Bob Dylan Countdown #102: “Make You Feel My Love”

If I had to pick two musicians who irked me the most back in 1997, it would have been Billy Joel and Garth Brooks. Both covered “Make You Feel My Love” around that time. Should I feel some ambivalence about the song because of that fact? To what end can a song be blamed for the artists who cover it?

First, some background. When I was a kid, I loved Billy Joel. I played the heck out of Innocent Man on my tiny cassette player when I was 13. I grew out of that somewhat as I hit college, felt like some of the music was derivative and a lot of the lyrics weren’t on the same level as the artists I began to admire (Dylan chief among them.) Not too long after his release of “Make You Feel My Love,” I saw Joel give a lecture at a college, and he came off as annoyingly self-deprecating to a degree that it seemed disingenuous, I would have preferred him to puff out his chest and say, “Yeah, that’s right, I’ve made a gajillion dollars writing unoriginal songs that will be irresistible to girls at the jukebox too drunk to know any better and guys looking to dedicate love songs with a nasty edge to their significant others. Suck it!” After that night, I couldn’t deal with Joel.

Brooks was an even bigger offender. I am a professed Beatlemaniac, and I was a humorless one back then, which is the most dangerous kind. I was personally offended that Garth made it his goal in life to break the Beatles sales records, using all kinds of special editions and the like to get people to pay over and over for the same songs. It provided me with perverse pleasure when his whole Chris Gaines alter-ego project flopped like an Edsel filled with New Coke.

Ah, but I was so much older then, and, well, if you’re reading this blog, you know the rest. I try not to judge so glibly anymore, and my opinions have, I’d like to think, matured. I can give Joel credit for being an expert melodicist even if his lyrics will never be my cup of tea; I even felt sorry for him when some clown wrote a popular internet piece a few years back deriding Billy as the worst artist ever in what was clearly an attention-grab by this writer who wouldn’t know music if it crapped in his ear. As for Brooks, well, his music still does nothing for me, but at least the dude stayed retired, which is something that few retired celebrities actually do.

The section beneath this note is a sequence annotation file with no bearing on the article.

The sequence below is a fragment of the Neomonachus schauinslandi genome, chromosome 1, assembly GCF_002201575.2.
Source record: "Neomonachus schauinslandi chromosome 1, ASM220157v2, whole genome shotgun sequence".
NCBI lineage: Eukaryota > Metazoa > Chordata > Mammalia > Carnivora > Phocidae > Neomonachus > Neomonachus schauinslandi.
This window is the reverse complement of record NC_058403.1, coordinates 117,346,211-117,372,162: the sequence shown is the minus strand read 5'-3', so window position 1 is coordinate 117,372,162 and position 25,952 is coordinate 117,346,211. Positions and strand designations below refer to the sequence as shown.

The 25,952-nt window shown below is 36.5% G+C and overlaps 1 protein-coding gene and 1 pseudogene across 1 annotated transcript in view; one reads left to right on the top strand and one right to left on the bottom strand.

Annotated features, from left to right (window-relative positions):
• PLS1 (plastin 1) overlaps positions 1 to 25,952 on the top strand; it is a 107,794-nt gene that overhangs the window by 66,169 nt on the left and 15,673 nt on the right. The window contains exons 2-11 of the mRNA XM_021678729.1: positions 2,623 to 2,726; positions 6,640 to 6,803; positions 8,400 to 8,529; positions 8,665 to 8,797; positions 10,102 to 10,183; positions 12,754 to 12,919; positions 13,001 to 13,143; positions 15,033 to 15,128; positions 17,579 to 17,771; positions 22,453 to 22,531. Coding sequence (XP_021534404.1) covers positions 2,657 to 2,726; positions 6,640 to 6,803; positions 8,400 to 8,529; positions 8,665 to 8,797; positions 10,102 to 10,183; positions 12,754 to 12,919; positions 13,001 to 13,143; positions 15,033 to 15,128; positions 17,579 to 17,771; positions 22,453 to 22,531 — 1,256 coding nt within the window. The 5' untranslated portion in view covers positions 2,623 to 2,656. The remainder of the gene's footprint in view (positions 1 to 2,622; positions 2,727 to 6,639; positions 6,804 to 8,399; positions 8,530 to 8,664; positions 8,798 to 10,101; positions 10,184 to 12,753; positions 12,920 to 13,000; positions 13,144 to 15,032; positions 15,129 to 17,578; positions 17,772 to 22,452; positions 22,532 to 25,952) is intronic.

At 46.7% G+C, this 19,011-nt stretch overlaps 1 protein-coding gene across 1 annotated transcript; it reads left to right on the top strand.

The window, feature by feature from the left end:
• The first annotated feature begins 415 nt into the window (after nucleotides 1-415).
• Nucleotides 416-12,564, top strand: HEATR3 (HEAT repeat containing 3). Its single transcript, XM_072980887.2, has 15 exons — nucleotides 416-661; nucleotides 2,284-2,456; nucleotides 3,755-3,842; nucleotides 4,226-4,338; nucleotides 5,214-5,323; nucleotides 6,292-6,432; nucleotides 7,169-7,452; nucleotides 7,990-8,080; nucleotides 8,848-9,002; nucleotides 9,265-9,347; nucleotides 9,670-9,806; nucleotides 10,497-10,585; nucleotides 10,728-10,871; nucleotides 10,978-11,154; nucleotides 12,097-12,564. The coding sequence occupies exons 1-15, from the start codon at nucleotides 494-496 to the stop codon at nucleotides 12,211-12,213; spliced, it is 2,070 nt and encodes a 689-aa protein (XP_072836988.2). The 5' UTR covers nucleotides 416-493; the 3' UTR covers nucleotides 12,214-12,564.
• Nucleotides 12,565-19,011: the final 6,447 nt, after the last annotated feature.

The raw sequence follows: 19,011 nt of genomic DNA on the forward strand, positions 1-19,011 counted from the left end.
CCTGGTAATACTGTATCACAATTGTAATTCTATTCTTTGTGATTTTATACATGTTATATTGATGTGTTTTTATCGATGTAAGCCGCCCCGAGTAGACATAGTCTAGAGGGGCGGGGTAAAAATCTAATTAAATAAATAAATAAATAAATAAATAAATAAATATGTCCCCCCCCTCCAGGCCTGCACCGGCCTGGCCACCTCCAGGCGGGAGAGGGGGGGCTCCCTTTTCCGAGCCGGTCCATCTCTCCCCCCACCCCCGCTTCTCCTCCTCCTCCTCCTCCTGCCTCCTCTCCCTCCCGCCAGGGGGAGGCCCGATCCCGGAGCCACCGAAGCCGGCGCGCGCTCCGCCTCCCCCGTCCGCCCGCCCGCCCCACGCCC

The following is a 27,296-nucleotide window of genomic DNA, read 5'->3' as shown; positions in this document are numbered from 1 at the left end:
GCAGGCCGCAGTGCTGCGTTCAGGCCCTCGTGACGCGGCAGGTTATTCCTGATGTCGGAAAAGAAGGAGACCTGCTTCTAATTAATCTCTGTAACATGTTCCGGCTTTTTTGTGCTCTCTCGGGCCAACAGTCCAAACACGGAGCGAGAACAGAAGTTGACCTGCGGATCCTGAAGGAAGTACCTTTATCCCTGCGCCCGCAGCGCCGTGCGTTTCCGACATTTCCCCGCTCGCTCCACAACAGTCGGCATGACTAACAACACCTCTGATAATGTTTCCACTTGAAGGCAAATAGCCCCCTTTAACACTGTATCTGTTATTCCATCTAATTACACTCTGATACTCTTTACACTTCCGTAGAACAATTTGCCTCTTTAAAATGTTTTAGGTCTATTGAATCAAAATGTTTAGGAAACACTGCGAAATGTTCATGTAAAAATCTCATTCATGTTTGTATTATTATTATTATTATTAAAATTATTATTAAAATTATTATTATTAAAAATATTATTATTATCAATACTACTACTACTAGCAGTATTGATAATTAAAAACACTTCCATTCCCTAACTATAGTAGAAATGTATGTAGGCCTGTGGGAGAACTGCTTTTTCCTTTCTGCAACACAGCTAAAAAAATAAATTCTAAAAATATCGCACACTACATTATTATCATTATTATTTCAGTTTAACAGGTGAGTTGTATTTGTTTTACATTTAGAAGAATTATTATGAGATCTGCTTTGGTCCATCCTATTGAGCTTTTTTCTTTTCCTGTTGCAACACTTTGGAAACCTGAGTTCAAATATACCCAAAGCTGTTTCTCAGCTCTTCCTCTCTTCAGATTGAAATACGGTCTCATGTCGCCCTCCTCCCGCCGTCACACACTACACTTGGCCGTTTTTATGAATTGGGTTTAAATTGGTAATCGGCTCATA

Which brings us, in a roundabout way, back to “Make You Feel My Love.” Even in those years when I couldn’t stand Brooks or Joel, I never held it against the song. Dylan’s own performance is beyond charming, that harmless growl of a voice wrapping around those honeydripper lyrics. How can anyone resist it when he sings, “You ain’t see nothing like me yet?”

The point is that Bob Dylan need not always write Bob Dylan songs. He has afforded himself the privilege to write adult contemporary that doesn’t try to solve the world’s problems or elucidate some great human mystery. He has earned the prerogative to simply write about a man professing the lengths to which he will go to prove his love to a woman. In the case of “Make You Feel My Love,” he does this very well, as well or better than others who make their living writing such songs, and the overall effect is as powerful or even more so than many of Dylan’s weightier songs.

And so, I’ve come all the way around on this subject. Once upon on time, I condemned Garth Brooks and Billy Joel for tainting a Bob Dylan song by their associations with it. Now, I say bully for them for having such good taste.

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